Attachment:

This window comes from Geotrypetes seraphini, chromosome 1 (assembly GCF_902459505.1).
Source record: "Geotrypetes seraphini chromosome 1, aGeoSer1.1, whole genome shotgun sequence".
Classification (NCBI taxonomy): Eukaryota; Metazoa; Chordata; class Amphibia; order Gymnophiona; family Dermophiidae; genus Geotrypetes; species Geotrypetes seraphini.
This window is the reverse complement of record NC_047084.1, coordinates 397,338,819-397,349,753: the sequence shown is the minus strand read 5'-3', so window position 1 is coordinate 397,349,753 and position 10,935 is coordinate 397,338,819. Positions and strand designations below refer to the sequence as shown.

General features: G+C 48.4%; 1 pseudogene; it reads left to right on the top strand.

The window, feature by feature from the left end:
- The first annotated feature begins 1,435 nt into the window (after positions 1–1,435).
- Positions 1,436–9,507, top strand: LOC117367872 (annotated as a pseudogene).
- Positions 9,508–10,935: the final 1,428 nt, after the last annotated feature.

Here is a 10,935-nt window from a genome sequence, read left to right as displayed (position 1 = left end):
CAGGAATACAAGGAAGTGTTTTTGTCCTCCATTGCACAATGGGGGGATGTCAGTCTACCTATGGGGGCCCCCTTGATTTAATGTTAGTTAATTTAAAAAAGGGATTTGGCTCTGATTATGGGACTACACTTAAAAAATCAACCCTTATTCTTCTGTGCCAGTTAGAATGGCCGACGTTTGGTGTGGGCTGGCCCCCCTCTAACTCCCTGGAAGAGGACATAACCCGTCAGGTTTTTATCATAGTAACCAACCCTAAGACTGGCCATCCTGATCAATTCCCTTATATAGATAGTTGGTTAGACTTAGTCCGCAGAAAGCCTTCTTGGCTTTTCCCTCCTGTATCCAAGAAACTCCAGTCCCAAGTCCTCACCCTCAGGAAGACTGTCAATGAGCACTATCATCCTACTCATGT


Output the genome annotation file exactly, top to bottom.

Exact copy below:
This window comes from Geotrypetes seraphini, chromosome 1 (assembly GCF_902459505.1).
Source record: "Geotrypetes seraphini chromosome 1, aGeoSer1.1, whole genome shotgun sequence".
Classification (NCBI taxonomy): Eukaryota; Metazoa; Chordata; class Amphibia; order Gymnophiona; family Dermophiidae; genus Geotrypetes; species Geotrypetes seraphini.
This window is the reverse complement of record NC_047084.1, coordinates 397,338,819-397,349,753: the sequence shown is the minus strand read 5'-3', so window position 1 is coordinate 397,349,753 and position 10,935 is coordinate 397,338,819. Positions and strand designations below refer to the sequence as shown.

General features: G+C 48.4%; 1 pseudogene; it reads left to right on the top strand.

The window, feature by feature from the left end:
- The first annotated feature begins 1,435 nt into the window (after positions 1–1,435).
- Positions 1,436–9,507, top strand: LOC117367872 (annotated as a pseudogene).
- Positions 9,508–10,935: the final 1,428 nt, after the last annotated feature.

Here is a 10,935-nt window from a genome sequence, read left to right as displayed (position 1 = left end):
CAGGAATACAAGGAAGTGTTTTTGTCCTCCATTGCACAATGGGGGGATGTCAGTCTACCTATGGGGGCCCCCTTGATTTAATGTTAGTTAATTTAAAAAAGGGATTTGGCTCTGATTATGGGACTACACTTAAAAAATCAACCCTTATTCTTCTGTGCCAGTTAGAATGGCCGACGTTTGGTGTGGGCTGGCCCCCCTCTAACTCCCTGGAAGAGGACATAACCCGTCAGGTTTTTATCATAGTAACCAACCCTAAGACTGGCCATCCTGATCAATTCCCTTATATAGATAGTTGGTTAGACTTAGTCCGCAGAAAGCCTTCTTGGCTTTTCCCTCCTGTATCCAAGAAACTCCAGTCCCAAGTCCTCACCCTCAGGAAGACTGTCAATGAGCACTATCATCCTACTCATGT